Living with Arthritis

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Senior trying to open jar

“Some days brushing my hair is just too painful…” “I wish I were able to tie my grandson’s shoes…” “I can’t climb the stairs into my church, so I don’t go much anymore…”

I’ve heard these complaints and more from patients who suffer from arthritis. Everyday tasks like these that most of us take for granted can cause them great pain.

Osteoarthritis is the normal wear and tear of a joint. As we age, the articular cartilage, which is the shiny, very smooth surface that covers the ends of the bones in a joint, starts to wear down. As the articular cartilage wears down, raw bone is exposed causing arthritic changes to the joint.

This can cause pain and inflammation. Osteoarthritis can be the result of normal wear and tear as we age, our genes or a previous injury.

How to Cope

Making a few changes to your daily activity level is the best way to maintain your health without worsening the arthritis or the pain that accompanies it. Low-impact exercises such as swimming, biking and working out on an elliptical machine are all good options. Just make sure to avoid any high-impact exercises, like running, jumping rope or aerobics.

Treatment Options

Many treatment options exist to decrease the inflammation and overall symptoms of arthritis. Over-the-counter or prescription anti-inflammatory medications, such as ibuprofen or aspirin are usually the first line of defense.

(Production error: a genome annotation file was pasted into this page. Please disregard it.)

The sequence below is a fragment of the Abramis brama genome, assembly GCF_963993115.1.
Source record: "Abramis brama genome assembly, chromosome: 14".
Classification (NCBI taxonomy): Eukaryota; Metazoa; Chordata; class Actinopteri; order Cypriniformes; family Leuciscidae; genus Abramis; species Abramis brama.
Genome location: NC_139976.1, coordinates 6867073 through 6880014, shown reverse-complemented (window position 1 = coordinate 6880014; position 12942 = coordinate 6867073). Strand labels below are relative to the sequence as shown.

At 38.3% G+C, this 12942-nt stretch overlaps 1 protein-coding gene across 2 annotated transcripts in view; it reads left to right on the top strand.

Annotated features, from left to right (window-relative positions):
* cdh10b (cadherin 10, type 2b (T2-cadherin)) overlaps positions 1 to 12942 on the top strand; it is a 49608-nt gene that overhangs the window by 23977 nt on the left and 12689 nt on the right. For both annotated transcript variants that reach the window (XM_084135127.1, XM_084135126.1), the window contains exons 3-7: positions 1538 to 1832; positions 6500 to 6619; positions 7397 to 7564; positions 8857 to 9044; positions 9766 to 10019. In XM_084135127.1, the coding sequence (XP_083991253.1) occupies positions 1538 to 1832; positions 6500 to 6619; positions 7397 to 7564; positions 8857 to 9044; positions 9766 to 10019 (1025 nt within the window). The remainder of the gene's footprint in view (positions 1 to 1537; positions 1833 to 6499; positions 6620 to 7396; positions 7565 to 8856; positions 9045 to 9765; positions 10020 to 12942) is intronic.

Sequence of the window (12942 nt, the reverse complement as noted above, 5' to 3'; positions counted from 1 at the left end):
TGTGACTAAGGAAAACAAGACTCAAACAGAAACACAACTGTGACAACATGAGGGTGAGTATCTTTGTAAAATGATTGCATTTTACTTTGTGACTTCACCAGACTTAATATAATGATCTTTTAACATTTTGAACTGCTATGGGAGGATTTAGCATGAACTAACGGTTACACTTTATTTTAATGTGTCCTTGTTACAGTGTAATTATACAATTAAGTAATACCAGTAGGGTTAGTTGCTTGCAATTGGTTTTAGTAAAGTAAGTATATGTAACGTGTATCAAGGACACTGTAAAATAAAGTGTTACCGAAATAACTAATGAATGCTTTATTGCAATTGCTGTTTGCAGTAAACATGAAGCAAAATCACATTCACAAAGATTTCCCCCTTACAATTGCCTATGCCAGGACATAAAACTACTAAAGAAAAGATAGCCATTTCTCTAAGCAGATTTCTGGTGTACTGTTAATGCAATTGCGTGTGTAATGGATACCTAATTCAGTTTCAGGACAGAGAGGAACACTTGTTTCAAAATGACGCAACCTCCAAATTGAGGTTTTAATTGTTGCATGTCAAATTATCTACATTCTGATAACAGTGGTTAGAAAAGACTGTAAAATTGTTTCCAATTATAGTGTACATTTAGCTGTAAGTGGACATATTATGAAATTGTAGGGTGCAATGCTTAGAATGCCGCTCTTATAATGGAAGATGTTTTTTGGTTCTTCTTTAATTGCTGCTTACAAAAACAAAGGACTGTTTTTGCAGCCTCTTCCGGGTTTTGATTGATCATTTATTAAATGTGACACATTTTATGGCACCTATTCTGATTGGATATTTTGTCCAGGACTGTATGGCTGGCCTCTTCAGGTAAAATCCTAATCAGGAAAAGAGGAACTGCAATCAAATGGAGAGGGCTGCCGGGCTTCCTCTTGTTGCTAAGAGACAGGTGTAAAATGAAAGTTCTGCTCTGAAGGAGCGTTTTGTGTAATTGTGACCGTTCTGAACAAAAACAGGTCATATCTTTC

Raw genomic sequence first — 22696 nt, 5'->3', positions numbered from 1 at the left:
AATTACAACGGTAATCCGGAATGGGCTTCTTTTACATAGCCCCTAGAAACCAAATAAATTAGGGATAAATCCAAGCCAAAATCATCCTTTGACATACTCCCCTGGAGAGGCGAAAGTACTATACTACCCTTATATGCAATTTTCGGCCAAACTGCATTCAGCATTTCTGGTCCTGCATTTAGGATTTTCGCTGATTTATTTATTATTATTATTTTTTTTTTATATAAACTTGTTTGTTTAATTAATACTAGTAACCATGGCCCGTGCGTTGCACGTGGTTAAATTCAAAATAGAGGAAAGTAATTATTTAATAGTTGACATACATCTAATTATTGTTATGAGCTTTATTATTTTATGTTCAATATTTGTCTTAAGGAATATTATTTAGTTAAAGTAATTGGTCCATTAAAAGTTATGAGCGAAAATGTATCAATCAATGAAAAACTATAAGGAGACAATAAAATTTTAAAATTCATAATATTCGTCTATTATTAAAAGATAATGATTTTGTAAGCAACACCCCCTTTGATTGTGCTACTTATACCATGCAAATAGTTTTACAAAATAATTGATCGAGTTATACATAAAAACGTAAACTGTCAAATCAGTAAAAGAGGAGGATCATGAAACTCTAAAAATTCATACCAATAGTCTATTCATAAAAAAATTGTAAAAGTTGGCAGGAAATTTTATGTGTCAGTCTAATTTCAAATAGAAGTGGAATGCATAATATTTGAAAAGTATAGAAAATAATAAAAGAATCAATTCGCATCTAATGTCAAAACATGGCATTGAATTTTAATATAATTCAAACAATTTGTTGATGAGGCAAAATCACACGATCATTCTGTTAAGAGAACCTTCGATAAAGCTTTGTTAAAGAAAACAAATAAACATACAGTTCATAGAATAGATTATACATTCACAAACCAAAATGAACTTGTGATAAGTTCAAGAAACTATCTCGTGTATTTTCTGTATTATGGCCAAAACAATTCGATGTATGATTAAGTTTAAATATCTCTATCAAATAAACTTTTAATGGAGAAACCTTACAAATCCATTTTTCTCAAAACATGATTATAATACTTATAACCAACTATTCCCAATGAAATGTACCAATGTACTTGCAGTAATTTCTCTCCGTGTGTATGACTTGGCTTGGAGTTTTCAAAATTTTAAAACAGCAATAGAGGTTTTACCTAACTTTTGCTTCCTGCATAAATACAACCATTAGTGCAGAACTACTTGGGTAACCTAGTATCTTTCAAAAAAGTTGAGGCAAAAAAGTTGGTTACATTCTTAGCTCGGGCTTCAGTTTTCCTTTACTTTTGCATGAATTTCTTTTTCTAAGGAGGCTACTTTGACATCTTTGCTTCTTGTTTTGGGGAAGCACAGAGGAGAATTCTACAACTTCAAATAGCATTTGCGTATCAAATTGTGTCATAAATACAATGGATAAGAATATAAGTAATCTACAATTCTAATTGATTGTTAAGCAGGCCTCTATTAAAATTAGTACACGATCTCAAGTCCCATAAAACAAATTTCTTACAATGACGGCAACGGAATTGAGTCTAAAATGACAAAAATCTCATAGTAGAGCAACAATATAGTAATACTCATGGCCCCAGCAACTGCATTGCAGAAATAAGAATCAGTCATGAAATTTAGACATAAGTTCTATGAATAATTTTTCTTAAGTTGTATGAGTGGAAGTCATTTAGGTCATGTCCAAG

If these options do not work, other possibilities include steroid injections to the joint itself or joint lubrication fluid injections, which help to lubricate the joint and also have an anti-inflammatory effect. Steroid injections can be given once every three months, whereas joint lubrication fluid injections are given once every six months.

Many people have also found relief through physical therapy, which can help to strengthen the muscles around the joint and alleviate pain.

If all of these options fail and you are still in pain, the last option is joint replacement surgery. Joint replacement surgeries are done by removing the diseased cartilage and capping the ends of the bone to create a new joint surface. These joint replacements have a normal lifespan of 10 to 15 years and can greatly improve a patient’s quality of life.

About Dr. Easton

RobertWEastonMD Robert W. Easton, MD received his Bachelor of Science from Louisiana State University and his Doctor of Medicine from Louisiana State University School of Medicine. He completed his residency at Louisiana State University Health Sciences Center and his Fellowship in adult reconstruction surgery at The Cleveland Clinic in Cleveland, OH. He is Board Certified by the American Academy of Orthopaedic Surgeons. Dr. Easton has privileges and sees patients at Our Lady of the Lake Regional Medical Center. Click here for more information.
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